I peered at the photograph. I wasn’t sure what to make of it. There was Anton Hulman Sr. as a young man on his racing bike with medals placed around him.
The exhibit at the Clabber Girl Museum mentioned in passing that he was the fastest cyclist in Indiana. Really? I was skeptical. I had recently learned about Marshall “Major” Taylor, who was the world champion in cycling in 1899.
Did they mean that Hulman was the fast cyclist at that time (whenever “that time” was)? Was he racing the same time that Taylor was? Where did he race? When did he race?
I pondered how they probably didn’t race each other. Even though they were both Hoosiers, they were separated in age by 14 years. Hulman lived from 1864-1942. Taylor lived from 1878-1932.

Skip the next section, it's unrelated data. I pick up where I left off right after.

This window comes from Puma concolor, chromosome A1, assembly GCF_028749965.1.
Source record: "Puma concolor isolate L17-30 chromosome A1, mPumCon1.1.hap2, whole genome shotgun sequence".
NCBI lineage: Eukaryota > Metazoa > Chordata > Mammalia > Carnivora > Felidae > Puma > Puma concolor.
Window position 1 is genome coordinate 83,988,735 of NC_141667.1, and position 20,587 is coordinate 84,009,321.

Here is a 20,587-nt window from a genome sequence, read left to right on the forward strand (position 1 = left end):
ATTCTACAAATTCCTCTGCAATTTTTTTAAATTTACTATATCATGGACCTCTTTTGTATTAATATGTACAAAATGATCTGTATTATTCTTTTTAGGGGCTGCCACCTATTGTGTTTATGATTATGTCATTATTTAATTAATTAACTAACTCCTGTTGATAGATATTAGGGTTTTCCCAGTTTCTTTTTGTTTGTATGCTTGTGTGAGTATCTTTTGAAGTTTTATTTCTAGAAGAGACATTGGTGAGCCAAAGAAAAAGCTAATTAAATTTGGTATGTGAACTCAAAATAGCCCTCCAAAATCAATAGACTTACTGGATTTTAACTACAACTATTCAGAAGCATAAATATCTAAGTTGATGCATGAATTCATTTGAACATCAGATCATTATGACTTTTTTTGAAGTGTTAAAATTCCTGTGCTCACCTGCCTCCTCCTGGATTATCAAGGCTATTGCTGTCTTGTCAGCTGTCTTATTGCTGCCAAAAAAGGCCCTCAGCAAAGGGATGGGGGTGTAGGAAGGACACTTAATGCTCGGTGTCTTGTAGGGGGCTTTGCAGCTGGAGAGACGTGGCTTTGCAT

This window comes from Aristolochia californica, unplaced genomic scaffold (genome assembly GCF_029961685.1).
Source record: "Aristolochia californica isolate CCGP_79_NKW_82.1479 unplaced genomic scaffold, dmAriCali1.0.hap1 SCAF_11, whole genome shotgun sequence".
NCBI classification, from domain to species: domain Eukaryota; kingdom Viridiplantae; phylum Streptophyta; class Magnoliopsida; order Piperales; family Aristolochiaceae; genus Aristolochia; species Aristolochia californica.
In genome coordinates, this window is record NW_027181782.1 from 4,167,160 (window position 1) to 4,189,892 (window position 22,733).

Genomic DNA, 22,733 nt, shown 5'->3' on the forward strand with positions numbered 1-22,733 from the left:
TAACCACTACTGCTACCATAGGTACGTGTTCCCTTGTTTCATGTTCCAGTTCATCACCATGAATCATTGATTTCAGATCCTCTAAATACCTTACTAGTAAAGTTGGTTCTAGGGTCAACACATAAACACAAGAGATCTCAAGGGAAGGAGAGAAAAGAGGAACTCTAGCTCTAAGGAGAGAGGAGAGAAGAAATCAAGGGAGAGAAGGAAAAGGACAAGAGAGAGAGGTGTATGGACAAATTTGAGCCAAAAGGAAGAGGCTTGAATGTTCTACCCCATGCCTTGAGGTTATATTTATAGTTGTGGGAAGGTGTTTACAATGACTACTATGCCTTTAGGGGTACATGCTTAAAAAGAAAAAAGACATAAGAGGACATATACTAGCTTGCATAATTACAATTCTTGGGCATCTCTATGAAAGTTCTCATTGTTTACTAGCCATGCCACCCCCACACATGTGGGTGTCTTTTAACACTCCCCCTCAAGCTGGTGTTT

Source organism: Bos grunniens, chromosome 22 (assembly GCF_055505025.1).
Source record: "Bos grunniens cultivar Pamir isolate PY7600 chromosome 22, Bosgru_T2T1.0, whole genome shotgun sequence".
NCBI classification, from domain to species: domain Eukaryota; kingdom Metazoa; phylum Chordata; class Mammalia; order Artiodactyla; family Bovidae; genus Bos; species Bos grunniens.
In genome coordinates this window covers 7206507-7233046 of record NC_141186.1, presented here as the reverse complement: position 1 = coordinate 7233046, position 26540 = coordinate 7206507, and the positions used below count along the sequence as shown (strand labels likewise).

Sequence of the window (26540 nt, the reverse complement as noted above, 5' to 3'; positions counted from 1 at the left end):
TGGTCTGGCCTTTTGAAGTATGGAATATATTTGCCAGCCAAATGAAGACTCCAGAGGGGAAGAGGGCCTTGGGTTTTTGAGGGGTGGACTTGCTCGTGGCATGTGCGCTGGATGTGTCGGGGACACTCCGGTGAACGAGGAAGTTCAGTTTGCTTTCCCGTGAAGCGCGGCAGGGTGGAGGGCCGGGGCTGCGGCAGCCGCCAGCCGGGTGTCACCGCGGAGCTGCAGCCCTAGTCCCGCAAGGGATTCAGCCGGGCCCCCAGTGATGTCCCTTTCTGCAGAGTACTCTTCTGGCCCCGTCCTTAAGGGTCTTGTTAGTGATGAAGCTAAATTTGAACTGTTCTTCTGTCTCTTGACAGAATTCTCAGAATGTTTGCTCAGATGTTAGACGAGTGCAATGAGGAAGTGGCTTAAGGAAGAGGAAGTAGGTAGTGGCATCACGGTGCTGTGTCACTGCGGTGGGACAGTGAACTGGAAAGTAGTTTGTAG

Sadly, even if they raced at the same time, they probably would never have raced each other. White cyclists in the US often refused to race against Taylor, and Taylor ended up racing abroad.
They led radically different lives. Hulman was the heir to a wealthy family business. Taylor died in poverty.
So was Hulman the fastest cyclist? Maybe among white cyclists. Maybe among cyclists of his time. My money, though, is on Taylor.